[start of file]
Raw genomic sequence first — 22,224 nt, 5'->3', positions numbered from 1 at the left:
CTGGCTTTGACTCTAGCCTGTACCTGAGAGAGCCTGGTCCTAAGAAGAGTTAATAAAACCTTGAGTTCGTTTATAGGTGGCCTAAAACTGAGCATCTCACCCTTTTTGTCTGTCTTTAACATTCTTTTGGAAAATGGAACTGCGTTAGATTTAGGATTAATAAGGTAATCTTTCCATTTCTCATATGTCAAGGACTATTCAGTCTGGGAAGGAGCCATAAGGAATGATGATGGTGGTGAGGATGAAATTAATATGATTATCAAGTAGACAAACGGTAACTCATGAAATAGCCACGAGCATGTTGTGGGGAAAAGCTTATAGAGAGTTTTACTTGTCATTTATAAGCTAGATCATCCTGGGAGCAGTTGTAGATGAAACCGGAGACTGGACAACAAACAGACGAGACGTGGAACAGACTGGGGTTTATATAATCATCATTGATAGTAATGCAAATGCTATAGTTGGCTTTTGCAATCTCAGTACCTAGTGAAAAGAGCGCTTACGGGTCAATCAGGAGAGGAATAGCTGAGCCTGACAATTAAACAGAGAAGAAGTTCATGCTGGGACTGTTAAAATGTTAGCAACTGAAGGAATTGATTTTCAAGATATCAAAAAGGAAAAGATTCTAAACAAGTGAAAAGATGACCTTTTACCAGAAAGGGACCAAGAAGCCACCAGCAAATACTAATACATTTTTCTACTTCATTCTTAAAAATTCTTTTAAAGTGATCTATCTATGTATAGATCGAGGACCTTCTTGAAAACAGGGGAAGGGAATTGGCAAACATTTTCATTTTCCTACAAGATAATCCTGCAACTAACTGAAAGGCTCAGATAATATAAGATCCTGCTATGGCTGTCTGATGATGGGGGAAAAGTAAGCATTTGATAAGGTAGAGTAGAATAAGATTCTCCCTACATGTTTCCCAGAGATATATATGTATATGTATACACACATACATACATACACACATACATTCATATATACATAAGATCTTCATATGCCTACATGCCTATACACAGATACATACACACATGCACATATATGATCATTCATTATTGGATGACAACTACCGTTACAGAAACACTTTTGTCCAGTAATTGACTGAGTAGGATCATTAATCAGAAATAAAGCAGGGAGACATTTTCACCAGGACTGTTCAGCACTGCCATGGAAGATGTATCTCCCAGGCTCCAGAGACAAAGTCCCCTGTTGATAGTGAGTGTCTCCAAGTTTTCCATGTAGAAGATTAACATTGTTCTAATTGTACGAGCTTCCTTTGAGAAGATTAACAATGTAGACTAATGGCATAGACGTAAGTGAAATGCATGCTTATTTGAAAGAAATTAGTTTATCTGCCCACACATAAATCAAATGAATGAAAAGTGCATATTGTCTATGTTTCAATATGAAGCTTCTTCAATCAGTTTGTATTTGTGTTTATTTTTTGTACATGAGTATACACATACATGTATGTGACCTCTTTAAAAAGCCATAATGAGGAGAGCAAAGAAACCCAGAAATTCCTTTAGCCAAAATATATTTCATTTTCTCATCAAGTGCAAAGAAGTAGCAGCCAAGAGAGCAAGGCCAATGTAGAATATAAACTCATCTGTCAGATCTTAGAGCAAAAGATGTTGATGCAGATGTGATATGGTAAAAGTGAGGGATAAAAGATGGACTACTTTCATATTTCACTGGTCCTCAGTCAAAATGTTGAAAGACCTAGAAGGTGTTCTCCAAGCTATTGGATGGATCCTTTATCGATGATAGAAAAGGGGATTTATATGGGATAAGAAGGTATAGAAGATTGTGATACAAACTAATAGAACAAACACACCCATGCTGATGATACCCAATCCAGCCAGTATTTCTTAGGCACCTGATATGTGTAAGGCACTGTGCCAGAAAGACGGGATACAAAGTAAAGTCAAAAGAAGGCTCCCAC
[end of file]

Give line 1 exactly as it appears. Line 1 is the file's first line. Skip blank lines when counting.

Raw genomic sequence first — 22,224 nt, 5'->3', positions numbered from 1 at the left: